The Lion and the Tigress
In the second book from the Eleanor of Aquitaine Series, as the blind seer from Antioch predicted, Eleanor marries the love of her life, Henry II of England. Passion rules the marriage as alpha male and alpha female compete for dominance. Meanwhile, to drag his war-torn kingdom back from the brink of anarchy, Henry must rely on the resources of the Eleanor’s Aquitaine.
Marriage to the beautiful, intelligent Eleanor delivers Henry an empire from Scotland to the Pyrenees. Often, she must act as his regent in England while he tries to dampen dissent from across the Channel. Henry comes to fear that Eleanor is a more successful ruler. Only she can control the nobles of the Aquitaine, and, much to Henry’s jealousy, she tames and enchants the rebellious Welsh king.
Over ten years, Eleanor gives birth to nine children. Again, as foretold, many are sons, future competition for Henry’s crown and his affection for their mother, which makes him an ambivalent father.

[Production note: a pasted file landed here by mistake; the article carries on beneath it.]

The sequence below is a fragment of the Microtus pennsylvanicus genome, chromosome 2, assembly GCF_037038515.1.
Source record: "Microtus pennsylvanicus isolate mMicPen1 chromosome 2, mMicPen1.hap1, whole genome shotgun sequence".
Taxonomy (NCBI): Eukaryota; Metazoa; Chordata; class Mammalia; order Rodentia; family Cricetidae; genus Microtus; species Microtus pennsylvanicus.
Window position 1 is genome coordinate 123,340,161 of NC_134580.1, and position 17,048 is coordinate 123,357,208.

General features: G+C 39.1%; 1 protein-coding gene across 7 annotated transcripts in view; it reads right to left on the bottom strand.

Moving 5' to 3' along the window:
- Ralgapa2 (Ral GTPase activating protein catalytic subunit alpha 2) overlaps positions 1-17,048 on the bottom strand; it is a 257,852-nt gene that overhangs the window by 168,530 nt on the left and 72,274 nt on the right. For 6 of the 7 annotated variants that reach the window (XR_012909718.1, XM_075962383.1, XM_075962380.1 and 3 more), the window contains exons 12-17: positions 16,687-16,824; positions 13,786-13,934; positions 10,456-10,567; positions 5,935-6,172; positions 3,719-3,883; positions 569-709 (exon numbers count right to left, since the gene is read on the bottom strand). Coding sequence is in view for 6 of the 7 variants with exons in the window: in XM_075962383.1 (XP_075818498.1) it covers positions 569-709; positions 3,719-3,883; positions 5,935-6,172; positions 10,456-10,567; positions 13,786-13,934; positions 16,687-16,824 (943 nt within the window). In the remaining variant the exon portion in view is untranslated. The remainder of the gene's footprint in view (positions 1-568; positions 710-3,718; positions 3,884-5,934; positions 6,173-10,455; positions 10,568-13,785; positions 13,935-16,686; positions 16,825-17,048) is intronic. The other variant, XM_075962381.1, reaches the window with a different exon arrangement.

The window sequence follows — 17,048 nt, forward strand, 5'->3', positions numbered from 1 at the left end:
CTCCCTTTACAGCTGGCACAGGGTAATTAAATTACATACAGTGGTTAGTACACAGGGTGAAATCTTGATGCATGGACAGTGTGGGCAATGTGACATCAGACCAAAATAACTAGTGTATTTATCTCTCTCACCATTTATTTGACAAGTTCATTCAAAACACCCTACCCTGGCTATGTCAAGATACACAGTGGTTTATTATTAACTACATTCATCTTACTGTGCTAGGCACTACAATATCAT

Then there is the ambitious Thomas Becket., who Eleanor suspects is the greatest threat of all to her regal plans…
|ISBN 9781922830029 (PB, 278pp);
152mm x 229mm
|AUD $33||USD $24||CAD $26||NZD $36||GBP £18||EUR €20|
|ISBN 9781922830036 (eBook)||AUD $17||USD $10||CAD $12||NZD $19||GBP £8||EUR €9|
The Lion and The Tigress evokes, so brilliantly, the life of Eleanor of Aquitaine during her marriage to Henry II, King of England. You travel each onerous step with the feisty, highly educated queen. You hear the snort of her horse and smell its sweat. You feel the intensity of her fury as she defends her children and her realm against all comers, including Henry. An immersive experience and a highly recommended read.